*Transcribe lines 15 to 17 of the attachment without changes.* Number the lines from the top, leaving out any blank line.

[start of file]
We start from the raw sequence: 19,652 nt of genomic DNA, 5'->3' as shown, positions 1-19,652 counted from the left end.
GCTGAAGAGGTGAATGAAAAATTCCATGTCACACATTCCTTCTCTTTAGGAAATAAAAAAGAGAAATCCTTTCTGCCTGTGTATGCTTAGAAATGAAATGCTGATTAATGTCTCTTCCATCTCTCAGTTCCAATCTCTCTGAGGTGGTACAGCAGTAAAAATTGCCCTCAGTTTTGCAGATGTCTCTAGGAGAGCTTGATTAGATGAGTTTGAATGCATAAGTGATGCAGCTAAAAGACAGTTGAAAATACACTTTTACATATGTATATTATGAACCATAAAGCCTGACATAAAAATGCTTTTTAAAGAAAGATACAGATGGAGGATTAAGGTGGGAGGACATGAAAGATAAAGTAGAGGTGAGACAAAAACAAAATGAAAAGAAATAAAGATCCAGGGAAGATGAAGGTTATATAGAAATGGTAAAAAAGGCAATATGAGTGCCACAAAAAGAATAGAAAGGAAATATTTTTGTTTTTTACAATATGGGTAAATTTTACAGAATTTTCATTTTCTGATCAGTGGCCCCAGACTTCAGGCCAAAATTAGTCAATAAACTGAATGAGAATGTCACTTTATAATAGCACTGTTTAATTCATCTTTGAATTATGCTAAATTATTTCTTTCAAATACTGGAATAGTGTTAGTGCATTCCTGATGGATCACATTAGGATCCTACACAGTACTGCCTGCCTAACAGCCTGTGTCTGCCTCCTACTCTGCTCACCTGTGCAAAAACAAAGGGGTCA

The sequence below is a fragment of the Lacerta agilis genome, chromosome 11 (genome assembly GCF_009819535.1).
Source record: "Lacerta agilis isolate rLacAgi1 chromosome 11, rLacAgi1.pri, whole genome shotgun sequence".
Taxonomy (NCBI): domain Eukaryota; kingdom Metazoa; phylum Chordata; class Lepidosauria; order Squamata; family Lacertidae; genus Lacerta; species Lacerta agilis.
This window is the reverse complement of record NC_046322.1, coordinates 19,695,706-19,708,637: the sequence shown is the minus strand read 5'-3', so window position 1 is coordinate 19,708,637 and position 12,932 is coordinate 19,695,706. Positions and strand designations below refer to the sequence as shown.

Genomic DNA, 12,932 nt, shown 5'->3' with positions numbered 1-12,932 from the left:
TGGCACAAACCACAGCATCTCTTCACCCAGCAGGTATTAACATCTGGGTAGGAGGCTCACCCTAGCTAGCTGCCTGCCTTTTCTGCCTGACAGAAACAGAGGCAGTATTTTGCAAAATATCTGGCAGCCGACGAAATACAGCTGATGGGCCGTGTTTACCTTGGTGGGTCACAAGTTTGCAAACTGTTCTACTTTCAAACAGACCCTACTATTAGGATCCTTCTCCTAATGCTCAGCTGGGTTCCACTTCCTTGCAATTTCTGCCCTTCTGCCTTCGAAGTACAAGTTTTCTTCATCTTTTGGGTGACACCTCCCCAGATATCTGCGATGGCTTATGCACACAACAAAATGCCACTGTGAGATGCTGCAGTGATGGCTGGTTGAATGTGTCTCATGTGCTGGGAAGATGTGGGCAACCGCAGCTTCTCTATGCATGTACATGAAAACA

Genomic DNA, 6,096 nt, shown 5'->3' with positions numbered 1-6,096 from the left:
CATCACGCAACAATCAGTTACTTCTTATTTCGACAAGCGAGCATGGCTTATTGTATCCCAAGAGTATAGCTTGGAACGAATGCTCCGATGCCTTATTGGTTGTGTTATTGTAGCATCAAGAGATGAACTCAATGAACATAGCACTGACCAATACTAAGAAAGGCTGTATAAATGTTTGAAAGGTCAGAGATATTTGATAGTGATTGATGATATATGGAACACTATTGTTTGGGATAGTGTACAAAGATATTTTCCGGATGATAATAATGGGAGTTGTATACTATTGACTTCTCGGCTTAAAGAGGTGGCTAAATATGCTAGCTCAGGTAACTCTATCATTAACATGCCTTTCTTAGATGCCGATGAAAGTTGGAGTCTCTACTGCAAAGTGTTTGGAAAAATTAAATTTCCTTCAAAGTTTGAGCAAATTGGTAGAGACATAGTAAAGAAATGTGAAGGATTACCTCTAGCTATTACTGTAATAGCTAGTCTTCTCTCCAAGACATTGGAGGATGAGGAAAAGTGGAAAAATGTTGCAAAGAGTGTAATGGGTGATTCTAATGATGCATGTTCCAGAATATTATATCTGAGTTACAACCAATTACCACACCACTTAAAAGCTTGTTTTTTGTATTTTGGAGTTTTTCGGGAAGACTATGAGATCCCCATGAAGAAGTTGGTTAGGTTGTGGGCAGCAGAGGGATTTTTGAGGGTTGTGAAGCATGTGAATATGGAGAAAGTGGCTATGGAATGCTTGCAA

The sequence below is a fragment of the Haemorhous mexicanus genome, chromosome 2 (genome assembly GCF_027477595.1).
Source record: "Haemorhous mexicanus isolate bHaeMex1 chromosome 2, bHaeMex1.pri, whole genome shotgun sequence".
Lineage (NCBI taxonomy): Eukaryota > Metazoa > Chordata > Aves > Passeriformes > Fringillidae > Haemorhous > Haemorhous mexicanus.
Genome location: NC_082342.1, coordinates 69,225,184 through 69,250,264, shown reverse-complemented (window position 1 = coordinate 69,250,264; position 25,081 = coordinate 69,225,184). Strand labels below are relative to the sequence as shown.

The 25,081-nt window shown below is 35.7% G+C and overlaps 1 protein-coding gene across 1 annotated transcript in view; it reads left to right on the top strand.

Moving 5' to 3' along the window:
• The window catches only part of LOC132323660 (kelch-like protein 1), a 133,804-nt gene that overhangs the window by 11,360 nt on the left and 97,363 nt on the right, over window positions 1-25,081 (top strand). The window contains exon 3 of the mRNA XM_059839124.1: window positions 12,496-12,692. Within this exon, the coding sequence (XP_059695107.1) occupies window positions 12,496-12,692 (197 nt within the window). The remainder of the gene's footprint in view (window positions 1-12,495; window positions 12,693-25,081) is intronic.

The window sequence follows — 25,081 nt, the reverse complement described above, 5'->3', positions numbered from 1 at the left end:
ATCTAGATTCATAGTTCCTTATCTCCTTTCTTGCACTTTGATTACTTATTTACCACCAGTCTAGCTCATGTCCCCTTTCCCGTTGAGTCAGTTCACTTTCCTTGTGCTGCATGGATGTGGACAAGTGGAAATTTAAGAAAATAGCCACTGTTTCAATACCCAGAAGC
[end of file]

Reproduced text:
The 25,081-nt window shown below is 35.7% G+C and overlaps 1 protein-coding gene across 1 annotated transcript in view; it reads left to right on the top strand.

Moving 5' to 3' along the window:
• The window catches only part of LOC132323660 (kelch-like protein 1), a 133,804-nt gene that overhangs the window by 11,360 nt on the left and 97,363 nt on the right, over window positions 1-25,081 (top strand). The window contains exon 3 of the mRNA XM_059839124.1: window positions 12,496-12,692. Within this exon, the coding sequence (XP_059695107.1) occupies window positions 12,496-12,692 (197 nt within the window). The remainder of the gene's footprint in view (window positions 1-12,495; window positions 12,693-25,081) is intronic.